All Men Are Liars Paperback
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Most Helpful Customer Reviews on Amazon.com (beta)
Think about your friends, coworkers, or those with whom you've shared of yourself for a time, and in a specific role. How would any of them describe you? Would any two of them draw the same picture of you or have the same opinion of you? Alberto Manguel uses the voices of several people to describe Alejandro Bevilaqua after his death. As an interesting twist, one of those voices is that of Manguel himself. Each person's viewpoint is colored by their emotional ties to the deceased, and each adds a dimension to a man who the reader never hears from directly. The upshot is a questionable portrait of the subject, Bevilaqua, but a truer idea of those who describe him.
In a circular puzzle, Manguel starts the narration himself, speaking to the chronicler of Bevilaqua's life, Jean-Luc Terradillos. Initially, when I assumed that the story would traverse a lineal course, I was reading it as I would a novel that would involve escalation, climax, and denouement. However, when successive narrators were introduced, I found myself going back to the beginning to look at overlaps, exaggerations, and omissions in how each of these people wanted to remember Bevilaqua. It is these discrepancies in the biography that give weight to the title, because the stories do not mesh to create a seamless portrait. Having the various contributors to the story each set apart in their own chapter made the book more of a collection of stories, tied with a common thread.
Another way to look at it is that each chapter really is a chapter of Bevilaqua's life, and each story proves that he was many things to many people. I could see my own life being compartmentalized this way, being written as chapters in a book, by people who know me from specific encounters with them.
The author weaves historic and geographic settings throughout the different narrations to provide a rich background. The reader will get a good sense of Buenos Aires and Madrid from the period, with all the textural elements of life in those locales.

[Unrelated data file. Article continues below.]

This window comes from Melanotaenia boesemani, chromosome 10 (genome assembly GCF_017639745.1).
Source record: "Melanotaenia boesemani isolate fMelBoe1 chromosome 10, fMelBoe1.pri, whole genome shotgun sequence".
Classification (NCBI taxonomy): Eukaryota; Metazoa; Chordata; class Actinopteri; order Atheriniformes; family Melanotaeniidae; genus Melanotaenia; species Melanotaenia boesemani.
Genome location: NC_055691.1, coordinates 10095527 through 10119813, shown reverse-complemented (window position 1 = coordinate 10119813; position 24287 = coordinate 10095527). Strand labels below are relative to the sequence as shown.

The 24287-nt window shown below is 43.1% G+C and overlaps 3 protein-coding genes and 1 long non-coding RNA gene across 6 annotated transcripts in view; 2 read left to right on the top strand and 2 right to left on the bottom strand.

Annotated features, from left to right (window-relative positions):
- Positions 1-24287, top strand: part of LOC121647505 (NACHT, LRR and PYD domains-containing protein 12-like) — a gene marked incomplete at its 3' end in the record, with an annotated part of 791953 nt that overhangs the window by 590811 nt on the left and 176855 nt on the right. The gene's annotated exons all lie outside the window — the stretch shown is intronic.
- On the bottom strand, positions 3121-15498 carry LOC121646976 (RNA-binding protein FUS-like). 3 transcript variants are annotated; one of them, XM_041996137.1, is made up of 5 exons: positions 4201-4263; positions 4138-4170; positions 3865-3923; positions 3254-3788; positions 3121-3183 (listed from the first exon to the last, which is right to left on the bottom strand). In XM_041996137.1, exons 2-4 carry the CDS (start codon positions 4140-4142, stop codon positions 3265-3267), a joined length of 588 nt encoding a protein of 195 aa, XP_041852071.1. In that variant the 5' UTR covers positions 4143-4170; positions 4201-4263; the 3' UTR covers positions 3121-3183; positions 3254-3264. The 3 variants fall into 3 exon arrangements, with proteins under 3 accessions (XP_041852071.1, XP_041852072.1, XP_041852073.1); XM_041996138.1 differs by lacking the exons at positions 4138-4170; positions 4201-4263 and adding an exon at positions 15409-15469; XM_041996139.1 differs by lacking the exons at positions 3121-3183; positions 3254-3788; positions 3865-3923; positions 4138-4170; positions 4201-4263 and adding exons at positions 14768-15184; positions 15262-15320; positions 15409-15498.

This book was originally published in Spanish, and I would have to credit the translator, Miranda France, with making the English text read quite smoothly. I appreciate a translation such as this that has little stiffness.
The story here is a weighty one because it rests on the criminal policies and practices of Argentina's anti-communist hounding of "leftists" in the 1970s. Alejandro Bevilaqcua, the protagonist, is an Argentine writer of sorts who stands in as a representative of the persecuted intellectuals---he gets killed in Madrid where many Argentineans fled in those days. In the end, we learn the details of the murder from the assassin, a "milico" agent or representative of the Argentine military.
The complexity in the story comes from multiple look-backs at the events leading up to Bevilaqcua's death by various friends of the victim each engaging in a lengthy soliloquy characteristic of old-line Spanish language authors. This is the way the reader learns of the differing angles of vision leading up to the murder, onion skins removed one at a time. The author presents himself as the first back-flashing political refugee in Spain recounting his story to a journalist, followed by one of Alejandro's girlfriends and so on. The last story teller is the killer himself.